Having been to Michael Arenella's Jazz Age Lawn Party hosted by his Dreamland orchestra again this year, I figured I'd write a little bit about my time there last year. It truly is a fun day full of fantastic music, great dancing, good food and the best of all, amazing outfits!
Given the time period in which this festival reflects, I figured it would be appropriate to shoot some film while I was there (although the two cameras I used were from the 60s/70s to tell the truth). I shot some black and white Polaroids using my Polaroid Land 250 camera and Fujifilm FP-3000b pack film. The contrast and definition of that film is truly breathtaking, especially given that you can see the developed, instant shot in a mere 15-30 seconds after you yank it out. That's about the fastest developing film ever.
A few funny stories about using that camera, not only did I run into a few other people shooting with the same or similar camera, but there was a man there, whom I now know the name of, Geoffrey Berliner, who works with the Penumbra Foundation in NYC, who was also shooting with the same peel-apart type film but the color type (FP-100C). The fascinating part was he was using a camera truly out of that era, a very old Graflex camera that he adapted to use pack film. Those results were absolutely breathtaking. That film combined with a giant lens produced results like no other. I also stumbled upon a few other people with Polaroid Land cameras which was a treat having other instant enthusiasts around. Of course there were more than a few TLRs or film SLRs but Polaroids are harder to come by.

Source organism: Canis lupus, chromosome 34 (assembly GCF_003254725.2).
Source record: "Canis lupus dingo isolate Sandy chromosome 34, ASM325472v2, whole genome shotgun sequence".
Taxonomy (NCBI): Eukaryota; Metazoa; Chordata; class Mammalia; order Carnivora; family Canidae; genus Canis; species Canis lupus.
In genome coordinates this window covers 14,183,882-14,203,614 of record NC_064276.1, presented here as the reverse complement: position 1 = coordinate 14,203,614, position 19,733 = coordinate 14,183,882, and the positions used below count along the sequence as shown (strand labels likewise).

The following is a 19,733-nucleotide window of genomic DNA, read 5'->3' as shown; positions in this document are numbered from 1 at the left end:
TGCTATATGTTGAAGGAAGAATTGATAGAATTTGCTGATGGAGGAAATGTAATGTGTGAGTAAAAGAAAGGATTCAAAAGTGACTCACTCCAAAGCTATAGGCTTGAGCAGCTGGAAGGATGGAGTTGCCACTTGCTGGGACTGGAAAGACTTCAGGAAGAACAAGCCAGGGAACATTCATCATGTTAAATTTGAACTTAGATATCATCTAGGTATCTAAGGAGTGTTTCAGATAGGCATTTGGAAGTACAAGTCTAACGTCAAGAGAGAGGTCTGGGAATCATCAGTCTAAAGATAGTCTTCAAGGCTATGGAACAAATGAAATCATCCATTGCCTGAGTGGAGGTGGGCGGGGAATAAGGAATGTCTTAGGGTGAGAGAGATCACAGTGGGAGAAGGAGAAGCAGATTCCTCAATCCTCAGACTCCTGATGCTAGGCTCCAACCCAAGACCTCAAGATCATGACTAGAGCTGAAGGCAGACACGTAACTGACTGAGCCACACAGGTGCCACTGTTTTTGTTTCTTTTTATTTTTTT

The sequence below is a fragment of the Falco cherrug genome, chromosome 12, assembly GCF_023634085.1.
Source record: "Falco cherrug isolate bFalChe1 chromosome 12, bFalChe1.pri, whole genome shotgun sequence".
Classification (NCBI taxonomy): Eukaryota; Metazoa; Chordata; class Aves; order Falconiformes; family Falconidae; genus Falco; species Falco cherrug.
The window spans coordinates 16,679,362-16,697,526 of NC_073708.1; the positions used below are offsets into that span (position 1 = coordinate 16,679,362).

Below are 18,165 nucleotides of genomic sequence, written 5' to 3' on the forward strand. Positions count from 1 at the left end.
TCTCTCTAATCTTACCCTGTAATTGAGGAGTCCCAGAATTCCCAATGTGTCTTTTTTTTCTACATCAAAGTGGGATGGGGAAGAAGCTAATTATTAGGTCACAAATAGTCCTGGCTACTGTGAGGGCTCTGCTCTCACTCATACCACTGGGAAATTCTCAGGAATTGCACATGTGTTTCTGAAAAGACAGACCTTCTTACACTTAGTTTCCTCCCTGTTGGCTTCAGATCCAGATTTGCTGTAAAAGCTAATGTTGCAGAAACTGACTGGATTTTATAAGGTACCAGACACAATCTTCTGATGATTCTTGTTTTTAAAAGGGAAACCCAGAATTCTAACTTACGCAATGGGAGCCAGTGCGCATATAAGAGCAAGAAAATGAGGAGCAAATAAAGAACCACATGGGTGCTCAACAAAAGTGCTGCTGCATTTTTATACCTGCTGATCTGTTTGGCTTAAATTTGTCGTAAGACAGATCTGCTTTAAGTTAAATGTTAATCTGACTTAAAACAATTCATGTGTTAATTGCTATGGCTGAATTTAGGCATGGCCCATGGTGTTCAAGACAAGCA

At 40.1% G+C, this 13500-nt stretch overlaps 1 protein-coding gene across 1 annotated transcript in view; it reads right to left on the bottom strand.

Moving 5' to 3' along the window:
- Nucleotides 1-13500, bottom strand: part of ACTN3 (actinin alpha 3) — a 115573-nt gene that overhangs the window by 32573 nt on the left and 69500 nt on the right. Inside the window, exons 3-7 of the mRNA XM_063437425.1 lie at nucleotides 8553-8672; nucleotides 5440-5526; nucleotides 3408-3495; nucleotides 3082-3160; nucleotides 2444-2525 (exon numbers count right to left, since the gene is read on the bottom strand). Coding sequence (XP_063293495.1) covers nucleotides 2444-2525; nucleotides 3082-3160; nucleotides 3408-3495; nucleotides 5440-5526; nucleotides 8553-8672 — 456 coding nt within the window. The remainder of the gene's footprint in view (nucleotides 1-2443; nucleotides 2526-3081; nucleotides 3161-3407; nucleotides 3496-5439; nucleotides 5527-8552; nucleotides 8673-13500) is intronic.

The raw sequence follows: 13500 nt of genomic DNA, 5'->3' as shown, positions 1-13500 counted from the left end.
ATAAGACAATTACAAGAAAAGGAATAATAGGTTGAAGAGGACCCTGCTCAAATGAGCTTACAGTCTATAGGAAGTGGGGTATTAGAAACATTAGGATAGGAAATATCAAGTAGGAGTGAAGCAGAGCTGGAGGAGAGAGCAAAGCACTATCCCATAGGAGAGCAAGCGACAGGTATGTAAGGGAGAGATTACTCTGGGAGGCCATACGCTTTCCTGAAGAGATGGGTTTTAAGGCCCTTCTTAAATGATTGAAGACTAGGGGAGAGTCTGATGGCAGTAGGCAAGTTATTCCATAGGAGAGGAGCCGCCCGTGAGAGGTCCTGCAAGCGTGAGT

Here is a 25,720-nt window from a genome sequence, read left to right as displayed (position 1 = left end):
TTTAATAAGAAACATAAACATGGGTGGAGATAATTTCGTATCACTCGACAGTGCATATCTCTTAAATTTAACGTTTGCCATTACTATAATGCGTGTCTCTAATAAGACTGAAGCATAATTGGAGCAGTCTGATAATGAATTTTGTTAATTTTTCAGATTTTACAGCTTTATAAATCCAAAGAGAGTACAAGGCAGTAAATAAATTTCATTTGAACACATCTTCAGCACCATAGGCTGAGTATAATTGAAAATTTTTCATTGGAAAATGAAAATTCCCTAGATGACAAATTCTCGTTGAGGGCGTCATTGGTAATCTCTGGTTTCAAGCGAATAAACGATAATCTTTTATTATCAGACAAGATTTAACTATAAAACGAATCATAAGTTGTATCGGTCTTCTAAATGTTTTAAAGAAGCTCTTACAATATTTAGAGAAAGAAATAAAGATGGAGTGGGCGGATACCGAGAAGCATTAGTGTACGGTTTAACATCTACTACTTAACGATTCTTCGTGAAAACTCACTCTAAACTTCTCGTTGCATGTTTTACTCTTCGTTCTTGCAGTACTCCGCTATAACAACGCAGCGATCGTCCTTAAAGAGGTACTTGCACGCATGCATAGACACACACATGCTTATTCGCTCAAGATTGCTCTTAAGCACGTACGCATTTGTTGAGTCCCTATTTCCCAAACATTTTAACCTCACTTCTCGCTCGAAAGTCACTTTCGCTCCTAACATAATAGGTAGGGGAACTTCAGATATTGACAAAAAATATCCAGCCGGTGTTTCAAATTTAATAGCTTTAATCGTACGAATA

The last odd story is about a photo I no longer have. Meandering the party near the end of the day, wondering what to do with my final shot, thinking I may use it for a skyline shot aboard the ferry back to Manhattan, a man stopped me and began to eagerly ask questions about the camera. He finally asked if I minded if I took a shot of him and his friends and then offered me $20, which I happily obliged at that point. Ha. At the time, that was about the cost of an entire pack of that film whereas now with it being discontinued, it's about half the cost! Anyways, so I shot a group shot of him and all of his friends in their finest garbs, the photo came out beautifully, and they set off gleefully with their new print. That to me is the magic of Polaroids. Near instant results.
Aside from all of the fun with the Polaroid camera, I also shot a roll of Tri-X Reversal Super 8 film in my Nizo S56 camera. I shot different snippets of the event from the amazing dancing, choreographed performances, the band, the people, and managed to end it all on a fading skyline. Busting that camera out also managed to get some looks and even caused an NYU film professor to stop me and chat about the format and how he wished he brought his. Vintage cameras are always a great talking point and I love when people stop me and want to chat about them.
This final shot is actually from this year's Jazz Age. Only had one shot left in my Polaroid Spectra camera so saving it for a big group shot seemed like the best use! Such a swell day! Hope to be shooting more film there in the future.